Thanks for posting this.  It is a good perspective.  My daughter works at a large hospital in NYC.  I asked her what her colleagues think.  She said everyone thinks it is a disaster.  Does anyone besides Paul Ryan actually think this will be an improvement?

So you eliminate the mandate and reduce assistance (Medicaid), you end up with less insured.  OMG, who knew this was so complicated (yes, sarcasm).  I believe the cost (premiums) reduction is because this bill lowers the floor for what is an allowable policy.  Larger deductibles/copays + less coverage = lower premiums over time.  OK, fine.  This is not a surprise, but if you figure in the out of pocket costs together with the premium costs, it is still a wash.

The thing that I have not seen addressed (in the recent discussion of the Ryan plan) is the cost to hospitals of caring for these additional uninsured.  This cost is not magically going away either and so hospitals will need to charge insured patients more to cover it, insurance companies will need to pay higher costs and yes of course, premiums that the actual insured pay will increase.

We need the mandate.  It is not infringing on anyone's civil liberties to say you have to have insurance unless you are also going to allow hospitals to let these uninsured die in the waiting room (which of course will never happen and should't happen).  Remove the employer mandate and figure out a way to throw a bone to the religious right by eliminating birth control from the equation.  Republicans can claim victory and we can move on to the next over-promised policy change they want to work on.  I want to hear that infrastructure plan of Trump's.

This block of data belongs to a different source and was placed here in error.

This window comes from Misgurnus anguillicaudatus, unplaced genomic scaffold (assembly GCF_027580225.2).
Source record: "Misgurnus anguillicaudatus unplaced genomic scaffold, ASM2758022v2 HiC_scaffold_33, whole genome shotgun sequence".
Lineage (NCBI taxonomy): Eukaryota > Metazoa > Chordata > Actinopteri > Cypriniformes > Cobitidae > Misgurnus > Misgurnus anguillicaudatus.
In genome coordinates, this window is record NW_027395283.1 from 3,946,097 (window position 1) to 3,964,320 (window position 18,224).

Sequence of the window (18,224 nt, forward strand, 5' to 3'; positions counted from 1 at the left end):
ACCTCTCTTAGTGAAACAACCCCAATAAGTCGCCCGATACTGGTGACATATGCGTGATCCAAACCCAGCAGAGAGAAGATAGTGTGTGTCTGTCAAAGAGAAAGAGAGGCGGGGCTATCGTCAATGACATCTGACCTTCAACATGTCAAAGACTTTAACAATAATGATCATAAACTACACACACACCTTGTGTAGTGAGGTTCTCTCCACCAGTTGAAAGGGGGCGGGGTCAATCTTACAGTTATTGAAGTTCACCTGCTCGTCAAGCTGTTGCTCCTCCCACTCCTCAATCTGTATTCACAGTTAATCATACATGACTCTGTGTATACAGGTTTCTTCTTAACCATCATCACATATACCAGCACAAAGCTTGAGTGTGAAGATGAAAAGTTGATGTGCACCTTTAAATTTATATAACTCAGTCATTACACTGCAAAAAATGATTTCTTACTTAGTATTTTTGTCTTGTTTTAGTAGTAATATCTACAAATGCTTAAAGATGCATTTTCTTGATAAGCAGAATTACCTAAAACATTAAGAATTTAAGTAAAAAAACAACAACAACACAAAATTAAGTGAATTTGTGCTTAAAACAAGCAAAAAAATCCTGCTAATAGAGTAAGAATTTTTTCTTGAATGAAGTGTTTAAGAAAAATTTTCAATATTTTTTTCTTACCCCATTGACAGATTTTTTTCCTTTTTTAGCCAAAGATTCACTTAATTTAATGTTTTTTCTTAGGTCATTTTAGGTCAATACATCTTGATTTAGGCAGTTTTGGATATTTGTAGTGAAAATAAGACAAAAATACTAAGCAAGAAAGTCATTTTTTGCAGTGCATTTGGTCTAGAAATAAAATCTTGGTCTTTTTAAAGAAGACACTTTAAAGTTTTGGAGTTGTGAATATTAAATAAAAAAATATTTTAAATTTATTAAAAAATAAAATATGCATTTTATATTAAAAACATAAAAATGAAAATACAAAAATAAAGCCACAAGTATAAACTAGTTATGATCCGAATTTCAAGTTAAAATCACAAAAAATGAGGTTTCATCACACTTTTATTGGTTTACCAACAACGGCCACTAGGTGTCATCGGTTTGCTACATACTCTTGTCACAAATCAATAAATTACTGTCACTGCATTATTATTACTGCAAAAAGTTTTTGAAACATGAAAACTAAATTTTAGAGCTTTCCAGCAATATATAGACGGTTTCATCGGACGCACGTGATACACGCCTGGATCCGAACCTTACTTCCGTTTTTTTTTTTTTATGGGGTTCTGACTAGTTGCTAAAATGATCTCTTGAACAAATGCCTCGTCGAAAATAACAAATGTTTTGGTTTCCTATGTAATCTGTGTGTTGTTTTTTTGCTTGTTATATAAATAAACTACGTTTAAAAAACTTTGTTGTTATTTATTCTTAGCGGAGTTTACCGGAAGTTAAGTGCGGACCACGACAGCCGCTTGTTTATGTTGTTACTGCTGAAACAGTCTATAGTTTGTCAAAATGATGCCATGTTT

Re: Obamacare/Trumpcare
« Reply #63 on: March 14, 2017, 10:33:10 AM »

Offline Fan from VT

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I'm not sure if this link will work if you're not a member of MedPage Today, but this is an excerpt of the story:

https://www.medpagetoday.com/Washington-Watch/repeal-and-replace/63773?xid=nl_mpt_DHE_2017-03-11&eun=g845009d0r&pos=1

Quote
As the White House, Congress, and the public examine the Republicans' plan for replacing the Affordable Care Act (ACA), one thing analysts are looking at is how much of the ACA isn't actually touched by the proposal.

The answer: A lot, according to Timothy Jost, JD, emeritus professor at the Washington and Lee University School of Law in Lexington, Va."I think probably 90%-95% of ACA remains in place," Jost said in a phone interview. "The ACA covered so much ground, and nobody who had ever actually looked at ACA could have seriously thought you could repeal it, but basically this is limited to three titles of the ACA."

Other than insurance and tax provisions, many of the ACA's titles remain untouched, including those that emphasize public health and preventive care -- for example, provisions increasing coordination between preventive care task forces, increased educational outreach about prevention, and research on optimizing delivery of public health services.

The ACA also established a national healthcare workforce commission and increased funding for the National Health Service Corps. Other parts of the law deal with improving access to innovative therapies, strengthening the Indian Health Service, improving transparency in government activities, and increasing healthcare services in the community. None of these were addressed in the House GOP bill, either.

The biggest changes in the replacement plan have to do with all the taxes being repealed in the Republican plan, including a medical device tax and a tax on tanning salons, as well as a tax on higher income earners, according to Jost.

"The best way to think about this bill is it's a massive tax cut, particularly for the wealthy, with $300 billion in tax cuts for people making more than $250,000 a year, and a bill to cut Medicaid spending," he said. "The private market reforms are pretty much incidental."